Table 1 lists the various experiments reported here, with their different imposed tropospheric and stratospheric equilibrium states, along with the decorrelation time for the leading mode of variability of zonal-mean zonal wind in the Southern Hemisphere. Runs 1a–d with ε = −10 K are identical to those of PK02 and KP04, and the weak vortex cases 1a and 1b are noteworthy for their very long decorrelation times. In runs 2 and 3, the tropospheric Te maximum is shifted poleward of that in the PK cases. For comparison with our other cases, the climatological zonal-mean zonal winds for runs 1a, 1b, and 1d are shown in Figs. 2a–c. The large impact reported by PK02 and KP04 of the strong vortex case 1d (with γ = 4) onto the mean zonal winds is highlighted in Fig. 2d. In particular, this illustrates the annular-mode nature of the tropospheric response, as explicitly demonstrated by PK02 and KP04.
Inspection of Figs. 2a–c reveals a change in the time-mean tropospheric jet from a deep single jet centered near 35°S to a double structure comprising a deep jet near 45° with an almost-separated subtropical jet in the upper troposphere near 25°. In fact, the time-mean picture in the weak vortex cases 1a and 1b is rather misleading. Figures 3e–h show a relative histogram of the latitudinal location of the maximum daily-averaged near-surface zonal-mean zonal winds for runs 1a–1d; the near-bimodal distribution in case 1a reveals that in reality the eddy-driven surface wind maximum is fluctuating between locations at 30° and 40°. Case 1b brings out this dual regime behavior more clearly (Fig. 3f). There is in fact a minimum at the location of the time-mean jet. Thus, as discussed in Gerber and Polvani (2008), in the PK cases with a stratospheric weak vortex, the eddy-driven jet in the troposphere is actually teetering between two states. In one state, the eddy-driven jet merges with the subtropical jet, whereas in the other the two are well separated.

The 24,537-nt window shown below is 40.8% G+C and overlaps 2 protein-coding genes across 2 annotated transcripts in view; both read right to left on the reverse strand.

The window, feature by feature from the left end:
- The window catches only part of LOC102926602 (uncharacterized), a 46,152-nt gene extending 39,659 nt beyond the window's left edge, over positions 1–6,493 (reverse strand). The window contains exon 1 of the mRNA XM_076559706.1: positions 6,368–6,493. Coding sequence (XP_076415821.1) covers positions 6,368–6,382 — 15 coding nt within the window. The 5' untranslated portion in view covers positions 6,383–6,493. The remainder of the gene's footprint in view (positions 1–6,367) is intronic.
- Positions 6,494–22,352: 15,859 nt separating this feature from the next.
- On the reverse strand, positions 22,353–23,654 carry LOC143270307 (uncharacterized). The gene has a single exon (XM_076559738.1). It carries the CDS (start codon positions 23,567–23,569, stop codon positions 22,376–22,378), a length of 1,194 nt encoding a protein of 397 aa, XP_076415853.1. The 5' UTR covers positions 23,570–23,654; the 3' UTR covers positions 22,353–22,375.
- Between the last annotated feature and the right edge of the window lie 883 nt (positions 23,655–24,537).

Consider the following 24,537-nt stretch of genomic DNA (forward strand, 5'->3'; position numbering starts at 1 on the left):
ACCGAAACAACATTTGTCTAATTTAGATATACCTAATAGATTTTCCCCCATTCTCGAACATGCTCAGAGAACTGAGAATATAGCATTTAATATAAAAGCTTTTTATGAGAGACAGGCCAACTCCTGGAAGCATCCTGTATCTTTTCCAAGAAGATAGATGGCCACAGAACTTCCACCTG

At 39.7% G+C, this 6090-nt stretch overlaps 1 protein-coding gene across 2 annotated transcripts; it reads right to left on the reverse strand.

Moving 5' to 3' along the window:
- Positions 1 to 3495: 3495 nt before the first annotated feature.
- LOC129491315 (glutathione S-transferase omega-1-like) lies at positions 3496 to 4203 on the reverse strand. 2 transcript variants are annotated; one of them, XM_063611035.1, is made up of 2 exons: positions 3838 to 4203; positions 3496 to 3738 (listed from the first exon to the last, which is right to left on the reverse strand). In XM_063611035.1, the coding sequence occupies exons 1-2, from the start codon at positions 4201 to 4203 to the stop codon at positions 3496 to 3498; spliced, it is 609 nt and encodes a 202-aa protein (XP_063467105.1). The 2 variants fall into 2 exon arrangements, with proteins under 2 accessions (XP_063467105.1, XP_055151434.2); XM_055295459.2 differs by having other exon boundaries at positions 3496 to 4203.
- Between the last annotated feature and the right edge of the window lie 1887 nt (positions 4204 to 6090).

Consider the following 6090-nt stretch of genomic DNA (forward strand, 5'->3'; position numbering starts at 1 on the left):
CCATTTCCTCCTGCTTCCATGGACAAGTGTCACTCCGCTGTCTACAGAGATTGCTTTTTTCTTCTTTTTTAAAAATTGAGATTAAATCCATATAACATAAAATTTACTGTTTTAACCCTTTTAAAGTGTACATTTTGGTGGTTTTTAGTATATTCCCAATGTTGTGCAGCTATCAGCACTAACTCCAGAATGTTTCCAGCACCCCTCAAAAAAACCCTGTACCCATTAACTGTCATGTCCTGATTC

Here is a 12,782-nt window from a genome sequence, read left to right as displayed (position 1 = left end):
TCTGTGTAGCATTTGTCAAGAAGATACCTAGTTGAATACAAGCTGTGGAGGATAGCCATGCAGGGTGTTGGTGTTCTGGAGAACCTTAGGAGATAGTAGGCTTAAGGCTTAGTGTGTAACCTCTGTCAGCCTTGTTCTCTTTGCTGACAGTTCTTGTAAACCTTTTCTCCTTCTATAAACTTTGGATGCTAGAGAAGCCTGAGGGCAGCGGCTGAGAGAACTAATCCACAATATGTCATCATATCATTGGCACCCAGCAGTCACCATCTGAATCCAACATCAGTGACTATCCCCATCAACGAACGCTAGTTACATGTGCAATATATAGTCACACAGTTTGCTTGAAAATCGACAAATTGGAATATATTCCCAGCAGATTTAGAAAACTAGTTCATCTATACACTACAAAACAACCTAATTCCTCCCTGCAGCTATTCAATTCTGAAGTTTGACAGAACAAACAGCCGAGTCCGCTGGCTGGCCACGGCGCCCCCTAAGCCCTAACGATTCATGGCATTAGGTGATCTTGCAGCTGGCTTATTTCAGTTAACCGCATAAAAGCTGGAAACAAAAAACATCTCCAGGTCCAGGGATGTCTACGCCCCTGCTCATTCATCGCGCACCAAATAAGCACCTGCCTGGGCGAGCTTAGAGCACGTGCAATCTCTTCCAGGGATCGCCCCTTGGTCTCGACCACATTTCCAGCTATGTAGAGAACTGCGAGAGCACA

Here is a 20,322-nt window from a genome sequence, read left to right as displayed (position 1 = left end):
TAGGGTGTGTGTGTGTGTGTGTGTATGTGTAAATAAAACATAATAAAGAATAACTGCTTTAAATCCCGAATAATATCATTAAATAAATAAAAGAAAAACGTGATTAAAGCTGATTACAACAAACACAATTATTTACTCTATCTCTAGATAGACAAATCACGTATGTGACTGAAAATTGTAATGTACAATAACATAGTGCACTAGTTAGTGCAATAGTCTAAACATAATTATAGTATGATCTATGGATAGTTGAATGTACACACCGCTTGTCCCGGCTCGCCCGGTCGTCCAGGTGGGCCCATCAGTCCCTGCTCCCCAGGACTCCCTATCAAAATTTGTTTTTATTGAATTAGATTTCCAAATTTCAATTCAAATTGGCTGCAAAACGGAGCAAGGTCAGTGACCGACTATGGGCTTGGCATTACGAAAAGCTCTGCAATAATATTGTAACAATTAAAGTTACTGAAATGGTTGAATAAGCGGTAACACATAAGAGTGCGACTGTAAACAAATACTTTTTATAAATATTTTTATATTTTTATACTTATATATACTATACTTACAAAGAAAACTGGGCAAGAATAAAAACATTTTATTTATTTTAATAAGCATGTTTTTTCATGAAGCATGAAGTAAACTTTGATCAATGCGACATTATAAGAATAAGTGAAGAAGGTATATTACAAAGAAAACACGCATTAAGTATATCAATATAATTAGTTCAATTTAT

The situation changes markedly when the tropospheric state is altered by changing the factor ε [see (2)]. Time-averaged zonal-mean zonal winds for the no-vortex runs 2a and 3a and the corresponding strong-vortex runs 2d and 3d are shown in Figs. 4a,b and 4d,e, respectively. In each case, the tropospheric eddy-driven and subtropical jets are well separated in the time mean; in each case, the “teetering” behavior of runs 1a and 1b is absent, and the decorrelation time of the leading fluctuating mode is considerably shorter (see Figs. 3i,j and 3m,n, respectively).
The contrasting behavior of the fluctuations in the near-surface tropospheric zonal flow is illustrated for the no-vortex runs 1a (ε = −10 K) and 3a (ε = −30 K) in Figs. 5a and 5c, respectively. The long persistence of each of the two regimes evident in the location of the eddy-driven jet in case 1a contrasts with the more rapid (note the different time scales on the two plots), weaker, and occasionally poleward-propagating fluctuations in case 3a, similar to the cases found in an observational study by Feldstein (1998).
In fact, case 1a also shows more rapid fluctuations like those of case 3a, but these are masked in Fig. 5a by the larger long-lived anomalies. This is shown in Fig. 5b, whose anomalies are calculated from individual periods of run 1a when the surface jet is in its poleward position. Within this regime, a comparison with Fig. 5c shows that the jet displays fluctuations similar in magnitude and time scale to those of run 3a. Thus, the persistent regimes seen in the PK case 1a do not replace the more rapid variations but rather coexist with them; from this viewpoint, they constitute an additional mode of variability.
The impact on the time-mean zonal winds of changing the specification of stratospheric Te “no vortex” to “strong vortex” for the cases with ε = −20 and −30 K is shown in Figs. 4c and 4f, respectively. Although in each case the changes to the stratospheric jet are comparable to the PK cases with ε = −10 K, the tropospheric impact is much weaker. This is made explicit in the comparison shown in Figs. 6b–d, showing the response of the surface zonal winds to the altered stratosphere for the three tropospheric states, and suggesting that the strong response found in PK02 and KP04 is anomalous.